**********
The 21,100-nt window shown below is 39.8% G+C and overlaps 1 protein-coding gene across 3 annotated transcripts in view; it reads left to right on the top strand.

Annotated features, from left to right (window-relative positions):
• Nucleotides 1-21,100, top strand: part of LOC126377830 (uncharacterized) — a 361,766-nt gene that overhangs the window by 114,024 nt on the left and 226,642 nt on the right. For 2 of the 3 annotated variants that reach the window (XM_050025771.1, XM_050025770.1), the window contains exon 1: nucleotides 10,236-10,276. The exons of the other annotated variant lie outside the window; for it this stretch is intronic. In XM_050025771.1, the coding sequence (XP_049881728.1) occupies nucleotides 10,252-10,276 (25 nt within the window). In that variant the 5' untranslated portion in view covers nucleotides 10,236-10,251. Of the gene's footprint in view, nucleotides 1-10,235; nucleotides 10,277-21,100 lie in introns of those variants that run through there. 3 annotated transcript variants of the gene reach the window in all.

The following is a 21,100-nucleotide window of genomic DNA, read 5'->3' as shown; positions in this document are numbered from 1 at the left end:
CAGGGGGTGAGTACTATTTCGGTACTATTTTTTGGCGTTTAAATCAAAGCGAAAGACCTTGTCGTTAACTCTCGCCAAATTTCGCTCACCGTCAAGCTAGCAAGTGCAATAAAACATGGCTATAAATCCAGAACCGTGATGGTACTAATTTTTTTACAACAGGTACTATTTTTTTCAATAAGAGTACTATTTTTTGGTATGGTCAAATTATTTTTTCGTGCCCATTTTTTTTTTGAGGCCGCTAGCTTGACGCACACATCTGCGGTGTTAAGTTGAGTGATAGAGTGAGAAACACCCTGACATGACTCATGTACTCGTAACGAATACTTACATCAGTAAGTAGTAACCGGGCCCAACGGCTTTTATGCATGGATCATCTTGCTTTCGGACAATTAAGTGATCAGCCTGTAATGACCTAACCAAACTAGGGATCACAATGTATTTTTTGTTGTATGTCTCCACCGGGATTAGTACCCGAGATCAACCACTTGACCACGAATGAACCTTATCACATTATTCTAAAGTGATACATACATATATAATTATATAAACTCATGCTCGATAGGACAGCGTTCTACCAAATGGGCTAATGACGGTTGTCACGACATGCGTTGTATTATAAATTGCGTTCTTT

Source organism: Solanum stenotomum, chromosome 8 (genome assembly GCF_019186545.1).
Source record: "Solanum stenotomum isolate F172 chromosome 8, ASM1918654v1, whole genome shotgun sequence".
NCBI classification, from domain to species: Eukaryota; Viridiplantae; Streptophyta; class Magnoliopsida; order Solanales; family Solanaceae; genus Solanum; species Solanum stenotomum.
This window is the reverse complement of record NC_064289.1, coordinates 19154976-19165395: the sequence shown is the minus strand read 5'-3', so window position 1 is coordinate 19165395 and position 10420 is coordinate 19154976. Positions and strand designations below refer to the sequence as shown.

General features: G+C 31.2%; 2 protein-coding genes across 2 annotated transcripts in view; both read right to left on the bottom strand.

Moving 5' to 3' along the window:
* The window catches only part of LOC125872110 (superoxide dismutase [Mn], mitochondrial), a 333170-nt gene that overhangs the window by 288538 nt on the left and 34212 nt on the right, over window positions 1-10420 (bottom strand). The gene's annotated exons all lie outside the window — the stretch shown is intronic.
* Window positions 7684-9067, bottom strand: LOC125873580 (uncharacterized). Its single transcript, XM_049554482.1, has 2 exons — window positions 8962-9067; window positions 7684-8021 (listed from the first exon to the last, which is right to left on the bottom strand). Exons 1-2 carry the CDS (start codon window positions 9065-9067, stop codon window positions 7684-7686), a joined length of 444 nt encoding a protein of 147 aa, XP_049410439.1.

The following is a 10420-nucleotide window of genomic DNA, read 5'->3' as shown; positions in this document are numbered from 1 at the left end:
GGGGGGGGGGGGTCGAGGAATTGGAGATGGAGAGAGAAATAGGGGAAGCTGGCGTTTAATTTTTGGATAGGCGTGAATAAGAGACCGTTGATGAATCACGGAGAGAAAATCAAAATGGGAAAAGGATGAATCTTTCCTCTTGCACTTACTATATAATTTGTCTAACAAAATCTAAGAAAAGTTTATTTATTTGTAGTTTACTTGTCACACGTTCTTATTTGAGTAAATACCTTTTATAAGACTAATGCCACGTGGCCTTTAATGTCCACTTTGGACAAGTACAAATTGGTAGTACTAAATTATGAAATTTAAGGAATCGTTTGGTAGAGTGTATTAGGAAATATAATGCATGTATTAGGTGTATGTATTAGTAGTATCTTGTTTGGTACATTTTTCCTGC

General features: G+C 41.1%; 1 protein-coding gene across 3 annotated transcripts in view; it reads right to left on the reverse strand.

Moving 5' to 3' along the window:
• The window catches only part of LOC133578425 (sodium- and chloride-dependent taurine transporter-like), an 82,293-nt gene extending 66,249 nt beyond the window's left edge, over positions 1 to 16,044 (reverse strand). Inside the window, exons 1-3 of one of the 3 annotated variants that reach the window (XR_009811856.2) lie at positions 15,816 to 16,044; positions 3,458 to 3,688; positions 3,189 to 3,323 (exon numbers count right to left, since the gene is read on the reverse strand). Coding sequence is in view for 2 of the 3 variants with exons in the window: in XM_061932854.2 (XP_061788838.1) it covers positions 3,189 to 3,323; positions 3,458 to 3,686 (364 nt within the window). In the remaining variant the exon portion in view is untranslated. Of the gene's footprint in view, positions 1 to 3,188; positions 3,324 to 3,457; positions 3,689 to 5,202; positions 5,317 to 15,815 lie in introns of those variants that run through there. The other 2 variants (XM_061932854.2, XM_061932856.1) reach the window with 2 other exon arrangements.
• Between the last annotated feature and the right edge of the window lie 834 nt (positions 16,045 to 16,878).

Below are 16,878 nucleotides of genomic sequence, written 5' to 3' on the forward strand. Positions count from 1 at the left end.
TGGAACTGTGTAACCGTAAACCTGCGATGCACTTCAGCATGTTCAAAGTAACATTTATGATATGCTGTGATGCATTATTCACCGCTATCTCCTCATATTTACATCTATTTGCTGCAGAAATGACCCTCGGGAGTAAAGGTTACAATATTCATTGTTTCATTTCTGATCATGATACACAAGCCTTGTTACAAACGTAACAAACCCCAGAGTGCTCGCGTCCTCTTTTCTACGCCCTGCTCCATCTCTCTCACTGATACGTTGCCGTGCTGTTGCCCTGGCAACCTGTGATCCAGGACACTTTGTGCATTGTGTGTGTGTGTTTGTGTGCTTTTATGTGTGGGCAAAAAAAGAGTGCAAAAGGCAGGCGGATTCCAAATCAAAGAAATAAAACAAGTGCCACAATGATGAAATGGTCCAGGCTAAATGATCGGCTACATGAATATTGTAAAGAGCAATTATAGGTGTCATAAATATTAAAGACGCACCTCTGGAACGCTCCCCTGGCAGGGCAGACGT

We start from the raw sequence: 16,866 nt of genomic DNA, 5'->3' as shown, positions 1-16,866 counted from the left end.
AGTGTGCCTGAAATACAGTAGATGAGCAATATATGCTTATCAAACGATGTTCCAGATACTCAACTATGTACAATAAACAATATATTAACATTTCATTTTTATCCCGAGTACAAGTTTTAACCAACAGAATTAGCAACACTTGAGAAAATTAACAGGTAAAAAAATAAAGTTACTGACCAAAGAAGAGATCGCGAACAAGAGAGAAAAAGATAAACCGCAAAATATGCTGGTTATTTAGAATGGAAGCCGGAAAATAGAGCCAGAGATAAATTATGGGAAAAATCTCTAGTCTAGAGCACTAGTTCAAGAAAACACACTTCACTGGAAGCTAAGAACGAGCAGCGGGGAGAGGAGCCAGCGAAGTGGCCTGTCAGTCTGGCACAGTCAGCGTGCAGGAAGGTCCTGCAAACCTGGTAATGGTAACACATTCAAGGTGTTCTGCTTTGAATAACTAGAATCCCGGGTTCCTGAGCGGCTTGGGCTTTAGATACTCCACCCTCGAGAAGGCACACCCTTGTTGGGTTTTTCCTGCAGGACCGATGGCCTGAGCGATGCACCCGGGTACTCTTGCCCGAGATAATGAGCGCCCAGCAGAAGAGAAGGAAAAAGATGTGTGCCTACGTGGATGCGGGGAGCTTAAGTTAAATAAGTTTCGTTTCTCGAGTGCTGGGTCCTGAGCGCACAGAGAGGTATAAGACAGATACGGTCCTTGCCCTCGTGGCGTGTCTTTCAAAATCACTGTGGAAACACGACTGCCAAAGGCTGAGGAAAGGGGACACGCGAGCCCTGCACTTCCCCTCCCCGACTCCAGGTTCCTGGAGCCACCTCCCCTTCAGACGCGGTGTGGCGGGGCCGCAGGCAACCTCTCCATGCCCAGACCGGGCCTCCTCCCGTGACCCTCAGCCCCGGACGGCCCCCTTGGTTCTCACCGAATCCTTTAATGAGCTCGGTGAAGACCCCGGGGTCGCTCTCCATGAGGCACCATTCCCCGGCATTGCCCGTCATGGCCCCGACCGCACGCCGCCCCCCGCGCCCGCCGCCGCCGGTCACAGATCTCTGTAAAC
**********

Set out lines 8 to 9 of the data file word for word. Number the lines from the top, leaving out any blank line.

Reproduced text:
NCBI classification, from domain to species: Eukaryota; Viridiplantae; Streptophyta; class Magnoliopsida; order Solanales; family Solanaceae; genus Solanum; species Solanum stenotomum.
This window is the reverse complement of record NC_064289.1, coordinates 19154976-19165395: the sequence shown is the minus strand read 5'-3', so window position 1 is coordinate 19165395 and position 10420 is coordinate 19154976. Positions and strand designations below refer to the sequence as shown.